• Seeking Asylum: The Journey of a Documentary Film

    Seeking Asylum: The Journey of a Documentary Film

    In this episode of Inadmissible, we're joined by filmmakers Rae Cerreto and Kelly Scott, the creators of a new documentary called “Seeking Asylum.” The movie follows a Honduran woman, an asylum seeker named Kensy. Kensy made the incredibly hard decision to flee Honduras with her young children after relentless gang threats and violence made it clear that their lives were very much at risk in Honduras. When Rae and Kelly first met Kensy, she was living in a migrant camp on the U.S.-Mexico border with her children. She was trying to make it to the United States to seek asylum here..In this episode, Rae and Kelly join us to talk about their film “Seeking Asylum” and what they learned along the way about what it’s like to seek asylum in the U.S.

  • Families Torn: Unpacking the United States' Detention of Immigrant Children

    Families Torn: Unpacking the United States' Detention of Immigrant Children

    In this episode, we're joined by VECINA’s own Project Director, Molly Chew. Molly directs all of VECINA’s projects, but specializes in our ReUnite Project, where we work to assist family members and loved ones of detained unaccompanied immigrant children in the reunification process. Prior to coming on board with VECINA, Molly spent nearly seven years working with unaccompanied refugee children and their families in an array of Office of Refugee Resettlement (ORR) contracted programs. This included ORR shelters, foster care, and home study/post-release services. She previously worked as the Western Regional Supervisor for a program that made reunification recommendations for detained unaccompanied minors and connected these children and their families with community resources upon reunification. Molly is a DOJ Accredited Representative and is obtaining her Master’s Degree in Refugee Protection and Forced Migration Studies from the University of London. Molly’s here to talk to us about a topic that has repeatedly been in the news: the experiences of unaccompanied immigrant children who are detained in the United States.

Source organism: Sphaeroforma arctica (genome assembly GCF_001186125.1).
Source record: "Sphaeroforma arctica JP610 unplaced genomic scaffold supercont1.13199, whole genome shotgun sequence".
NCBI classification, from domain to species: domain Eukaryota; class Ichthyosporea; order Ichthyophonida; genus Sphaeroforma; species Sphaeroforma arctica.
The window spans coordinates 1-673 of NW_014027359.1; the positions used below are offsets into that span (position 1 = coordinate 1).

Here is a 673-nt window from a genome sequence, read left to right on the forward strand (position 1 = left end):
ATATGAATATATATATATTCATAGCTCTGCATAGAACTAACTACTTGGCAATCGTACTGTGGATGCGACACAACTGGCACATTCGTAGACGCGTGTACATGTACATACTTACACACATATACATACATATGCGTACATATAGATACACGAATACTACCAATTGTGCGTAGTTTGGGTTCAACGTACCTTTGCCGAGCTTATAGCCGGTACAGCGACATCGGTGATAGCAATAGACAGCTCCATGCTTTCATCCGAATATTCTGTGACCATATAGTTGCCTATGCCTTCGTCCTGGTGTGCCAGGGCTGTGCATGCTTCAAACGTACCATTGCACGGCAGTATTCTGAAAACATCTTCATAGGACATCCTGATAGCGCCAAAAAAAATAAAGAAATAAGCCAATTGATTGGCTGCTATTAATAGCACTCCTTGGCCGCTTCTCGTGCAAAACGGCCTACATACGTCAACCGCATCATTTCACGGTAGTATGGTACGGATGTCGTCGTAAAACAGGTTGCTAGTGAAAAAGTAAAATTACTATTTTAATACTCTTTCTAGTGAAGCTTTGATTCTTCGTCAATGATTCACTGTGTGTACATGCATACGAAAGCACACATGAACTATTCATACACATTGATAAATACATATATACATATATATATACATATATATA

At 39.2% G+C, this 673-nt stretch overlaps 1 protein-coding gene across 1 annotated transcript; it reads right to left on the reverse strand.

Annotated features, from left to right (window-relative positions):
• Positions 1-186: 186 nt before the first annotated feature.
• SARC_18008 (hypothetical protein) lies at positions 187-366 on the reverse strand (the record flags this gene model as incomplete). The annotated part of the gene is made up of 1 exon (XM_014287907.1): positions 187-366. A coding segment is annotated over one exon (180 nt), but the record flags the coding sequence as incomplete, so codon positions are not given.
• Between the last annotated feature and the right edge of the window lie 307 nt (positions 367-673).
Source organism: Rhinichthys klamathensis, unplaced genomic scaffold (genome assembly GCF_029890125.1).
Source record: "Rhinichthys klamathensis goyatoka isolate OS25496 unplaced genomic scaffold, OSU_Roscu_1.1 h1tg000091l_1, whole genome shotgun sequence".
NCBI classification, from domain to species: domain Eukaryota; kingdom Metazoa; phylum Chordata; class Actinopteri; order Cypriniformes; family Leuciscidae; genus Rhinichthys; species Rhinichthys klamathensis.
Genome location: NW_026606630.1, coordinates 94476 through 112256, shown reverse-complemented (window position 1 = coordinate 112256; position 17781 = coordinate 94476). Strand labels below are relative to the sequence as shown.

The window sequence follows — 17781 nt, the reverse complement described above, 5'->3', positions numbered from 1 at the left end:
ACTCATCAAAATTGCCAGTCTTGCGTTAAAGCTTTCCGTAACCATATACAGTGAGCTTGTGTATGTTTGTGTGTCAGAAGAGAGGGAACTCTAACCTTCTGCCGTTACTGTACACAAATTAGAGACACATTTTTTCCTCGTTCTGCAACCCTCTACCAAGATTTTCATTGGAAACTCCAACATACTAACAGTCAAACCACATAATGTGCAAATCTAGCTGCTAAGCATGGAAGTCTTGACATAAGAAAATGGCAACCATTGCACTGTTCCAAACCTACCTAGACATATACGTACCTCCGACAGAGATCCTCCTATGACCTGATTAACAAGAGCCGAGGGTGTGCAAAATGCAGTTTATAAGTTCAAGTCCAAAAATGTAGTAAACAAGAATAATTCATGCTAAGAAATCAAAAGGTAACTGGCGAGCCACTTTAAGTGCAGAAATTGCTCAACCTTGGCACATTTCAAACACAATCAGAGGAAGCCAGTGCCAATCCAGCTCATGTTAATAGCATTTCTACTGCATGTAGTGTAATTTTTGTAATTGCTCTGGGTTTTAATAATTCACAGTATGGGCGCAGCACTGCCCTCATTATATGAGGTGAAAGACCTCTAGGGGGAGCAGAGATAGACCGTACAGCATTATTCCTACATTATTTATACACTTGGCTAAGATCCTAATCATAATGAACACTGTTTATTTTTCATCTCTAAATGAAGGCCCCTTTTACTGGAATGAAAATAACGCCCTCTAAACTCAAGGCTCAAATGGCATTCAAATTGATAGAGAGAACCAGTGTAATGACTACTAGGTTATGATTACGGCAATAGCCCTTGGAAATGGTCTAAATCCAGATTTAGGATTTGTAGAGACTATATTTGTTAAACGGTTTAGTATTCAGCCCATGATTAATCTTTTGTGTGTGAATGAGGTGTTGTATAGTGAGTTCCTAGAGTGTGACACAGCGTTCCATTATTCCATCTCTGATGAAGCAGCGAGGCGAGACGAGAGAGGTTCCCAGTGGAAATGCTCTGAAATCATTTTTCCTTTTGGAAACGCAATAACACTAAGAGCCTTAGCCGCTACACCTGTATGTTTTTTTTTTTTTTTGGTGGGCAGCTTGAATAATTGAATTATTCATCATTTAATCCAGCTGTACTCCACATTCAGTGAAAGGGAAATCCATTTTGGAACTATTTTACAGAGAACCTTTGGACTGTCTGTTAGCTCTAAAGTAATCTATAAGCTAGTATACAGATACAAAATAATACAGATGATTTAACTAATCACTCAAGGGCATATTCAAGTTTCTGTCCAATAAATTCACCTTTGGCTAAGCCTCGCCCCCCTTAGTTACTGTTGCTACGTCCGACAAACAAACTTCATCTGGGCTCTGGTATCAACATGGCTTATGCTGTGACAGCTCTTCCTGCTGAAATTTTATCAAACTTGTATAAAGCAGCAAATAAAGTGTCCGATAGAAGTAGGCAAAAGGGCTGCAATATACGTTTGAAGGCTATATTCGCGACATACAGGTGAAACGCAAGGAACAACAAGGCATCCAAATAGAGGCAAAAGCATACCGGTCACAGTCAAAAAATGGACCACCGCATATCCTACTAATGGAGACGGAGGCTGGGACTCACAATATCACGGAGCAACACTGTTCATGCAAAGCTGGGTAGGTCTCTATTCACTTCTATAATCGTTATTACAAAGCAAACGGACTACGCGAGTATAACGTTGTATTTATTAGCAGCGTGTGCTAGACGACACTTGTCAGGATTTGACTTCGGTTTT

• Focus on Black Migration: A Conversation About Haitian Asylum Seekers

    Focus on Black Migration: A Conversation About Haitian Asylum Seekers

    Vanessa Joseph is the daughter of immigrants, and an attorney at Catholic Charities Legal Services in Miami. In her work, Vanessa serves a wide variety of immigrants, including many black immigrants. She is also the City Clerk for the City of North Miami, and is the youngest as well as the first black female elected to the position. Vanessa joins us today for a focus on black migration, where we specifically dive into the many challenges faced by Haitian asylum seekers in the U.S.